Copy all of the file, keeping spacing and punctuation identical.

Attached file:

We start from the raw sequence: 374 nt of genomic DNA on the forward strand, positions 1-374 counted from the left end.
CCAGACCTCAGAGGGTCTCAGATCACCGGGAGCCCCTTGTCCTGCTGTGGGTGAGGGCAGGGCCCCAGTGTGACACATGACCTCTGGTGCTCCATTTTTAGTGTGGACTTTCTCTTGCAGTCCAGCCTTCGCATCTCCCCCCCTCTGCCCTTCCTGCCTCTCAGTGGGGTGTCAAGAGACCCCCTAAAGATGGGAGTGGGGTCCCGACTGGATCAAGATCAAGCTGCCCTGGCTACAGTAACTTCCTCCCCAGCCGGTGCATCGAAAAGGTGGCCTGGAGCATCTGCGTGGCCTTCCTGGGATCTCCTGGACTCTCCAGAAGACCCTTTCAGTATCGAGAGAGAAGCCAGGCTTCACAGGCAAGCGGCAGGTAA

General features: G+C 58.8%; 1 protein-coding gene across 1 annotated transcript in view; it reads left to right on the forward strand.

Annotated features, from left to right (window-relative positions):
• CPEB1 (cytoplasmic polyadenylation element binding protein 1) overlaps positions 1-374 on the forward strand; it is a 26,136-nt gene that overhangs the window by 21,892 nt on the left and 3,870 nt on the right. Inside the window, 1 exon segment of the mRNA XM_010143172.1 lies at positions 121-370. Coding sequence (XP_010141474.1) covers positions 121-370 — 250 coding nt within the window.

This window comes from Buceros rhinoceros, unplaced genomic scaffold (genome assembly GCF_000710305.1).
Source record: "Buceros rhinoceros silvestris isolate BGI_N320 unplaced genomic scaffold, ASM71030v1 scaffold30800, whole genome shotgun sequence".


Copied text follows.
We start from the raw sequence: 374 nt of genomic DNA on the forward strand, positions 1-374 counted from the left end.
CCAGACCTCAGAGGGTCTCAGATCACCGGGAGCCCCTTGTCCTGCTGTGGGTGAGGGCAGGGCCCCAGTGTGACACATGACCTCTGGTGCTCCATTTTTAGTGTGGACTTTCTCTTGCAGTCCAGCCTTCGCATCTCCCCCCCTCTGCCCTTCCTGCCTCTCAGTGGGGTGTCAAGAGACCCCCTAAAGATGGGAGTGGGGTCCCGACTGGATCAAGATCAAGCTGCCCTGGCTACAGTAACTTCCTCCCCAGCCGGTGCATCGAAAAGGTGGCCTGGAGCATCTGCGTGGCCTTCCTGGGATCTCCTGGACTCTCCAGAAGACCCTTTCAGTATCGAGAGAGAAGCCAGGCTTCACAGGCAAGCGGCAGGTAA

General features: G+C 58.8%; 1 protein-coding gene across 1 annotated transcript in view; it reads left to right on the forward strand.

Annotated features, from left to right (window-relative positions):
• CPEB1 (cytoplasmic polyadenylation element binding protein 1) overlaps positions 1-374 on the forward strand; it is a 26,136-nt gene that overhangs the window by 21,892 nt on the left and 3,870 nt on the right. Inside the window, 1 exon segment of the mRNA XM_010143172.1 lies at positions 121-370. Coding sequence (XP_010141474.1) covers positions 121-370 — 250 coding nt within the window.

This window comes from Buceros rhinoceros, unplaced genomic scaffold (genome assembly GCF_000710305.1).
Source record: "Buceros rhinoceros silvestris isolate BGI_N320 unplaced genomic scaffold, ASM71030v1 scaffold30800, whole genome shotgun sequence".